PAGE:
I suspect self-driving cars may well allow highway speeds as high as 150 mph but I don’t think that will feed sprawl. Building further out has its own issues. Governments can no longer afford to subsidize utilities or roads for new housing tracts in the middle of nowhere. Those who might want to live in such places largely can’t afford the true cost of living there without subsidies. In fact, the latter is the reason existing outer ring exurbs will likely be left to return to nature. We can no longer afford to subsidize the residents. Most of those who live there can’t afford to pay any more than they’re already paying. I think a return to somewhat denser living arrangements is a given whether or not self-driving cars exist. The huge advantages self-driving cars will offer will be an end to traffic jams, shortening of existing commutes, plus the freedom to do something else during the trip. There will also be the much improved safety.

    I’m not sure yet how exactly self-driving cars will fit into cities. Yes, there may be pressure to speed them through, but I doubt we’ll build more highways (at least above ground).

  12. The problem here is despite what modern technology can do, people in general don’t like ultra dense living arrangements. Many don’t like the opposite, either. There probably isn’t any ideal arrangement, but you might use a metric to indicate the percentage of the population willing to tolerate a given living arrangement. My educated guess is most people could deal with something as dense as urban single or two-family homes on 1/20th or 1/10th acre lots. As you go up in density, fewer people consider it a viable long-term living arrangement. Now there are concepts to provide the equivalent space of a private home on a small to medium sized lot with things like this:

    Not sure if this would even be technically feasible but it probably wouldn’t be economically feasible. Anyway, in the final analysis some large fraction of the population isn’t going to want to live in Manhattan-like conditions no matter how comfortable their apartment might be. That in turn drives technologies which enable people to live in lower density arrangements. The reason sprawl gets a bad name is mainly because auto-based transportation is used to get to the sprawl. If people can get from the city to their homes in the suburbs in some manner which doesn’t make life miserable for city residents then sprawl is largely a nonissue, other than the higher cost per capita of infrastructure. That can be solved by just making those who might want a McMansion on an acre pay the true cost of everything.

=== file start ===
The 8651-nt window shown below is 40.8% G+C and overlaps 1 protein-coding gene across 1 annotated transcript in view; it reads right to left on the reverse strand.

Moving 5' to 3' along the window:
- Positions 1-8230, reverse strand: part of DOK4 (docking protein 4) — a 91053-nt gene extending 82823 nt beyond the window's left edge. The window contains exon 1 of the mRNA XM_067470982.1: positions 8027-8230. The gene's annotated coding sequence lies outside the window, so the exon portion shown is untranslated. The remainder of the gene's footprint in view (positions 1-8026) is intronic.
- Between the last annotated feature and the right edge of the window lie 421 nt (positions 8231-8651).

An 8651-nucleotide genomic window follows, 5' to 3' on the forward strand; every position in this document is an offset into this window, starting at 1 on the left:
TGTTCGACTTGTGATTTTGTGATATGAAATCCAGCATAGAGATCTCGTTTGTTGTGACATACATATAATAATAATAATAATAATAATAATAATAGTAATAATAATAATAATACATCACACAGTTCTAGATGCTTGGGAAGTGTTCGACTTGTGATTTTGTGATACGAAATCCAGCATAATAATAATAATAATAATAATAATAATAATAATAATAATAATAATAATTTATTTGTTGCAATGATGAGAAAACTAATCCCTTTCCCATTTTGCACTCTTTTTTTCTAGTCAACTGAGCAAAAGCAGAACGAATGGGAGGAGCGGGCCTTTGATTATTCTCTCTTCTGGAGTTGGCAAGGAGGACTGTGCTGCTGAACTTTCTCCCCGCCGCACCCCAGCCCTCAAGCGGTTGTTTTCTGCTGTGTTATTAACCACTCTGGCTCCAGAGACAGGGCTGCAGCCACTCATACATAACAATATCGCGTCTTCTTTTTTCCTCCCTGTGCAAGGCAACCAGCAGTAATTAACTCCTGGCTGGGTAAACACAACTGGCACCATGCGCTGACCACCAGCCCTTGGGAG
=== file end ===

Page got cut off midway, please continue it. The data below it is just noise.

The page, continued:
All that said, ultra dense living arrangements would be a lot more viable to a lot more people if we could largely remove motor vehicles. That really would be my biggest objection to living in a place like Manhattan—the fact I would suffer constant delays on foot or bike trying to get anywhere because of the hordes of motor vehicles. Then you also have the noise/pollution of those vehicles. Take them away so I can travel as fast as my own power will allow, and the objections largely vanish.

  13. I think self-driving cars might finally allow the use of sensibly-sized motor vehicles. One of the biggest reasons people give for purchasing some ridiculously-sized vehicle like an SUV is “safety”. When collisions happen so infrequently they make the national news that incentive is gone. Also, given that self-driving cars will largely be fleet vehicles the drive for so-called aesthetics is gone. Instead of having boxes because some people like the way they look, you’ll have vehicles optimized for what they do. The end result of all this might be fleets of sub-1000 pound, ultra-aerodynamic, electrically-powered vehicles. In fact, given the oft-touted advantage of much higher speeds for self-driving cars, superior aerodynamics are pretty much mandatory. Something like an SUV trying to cruise at 125 mph will burn prohibitive amounts of energy.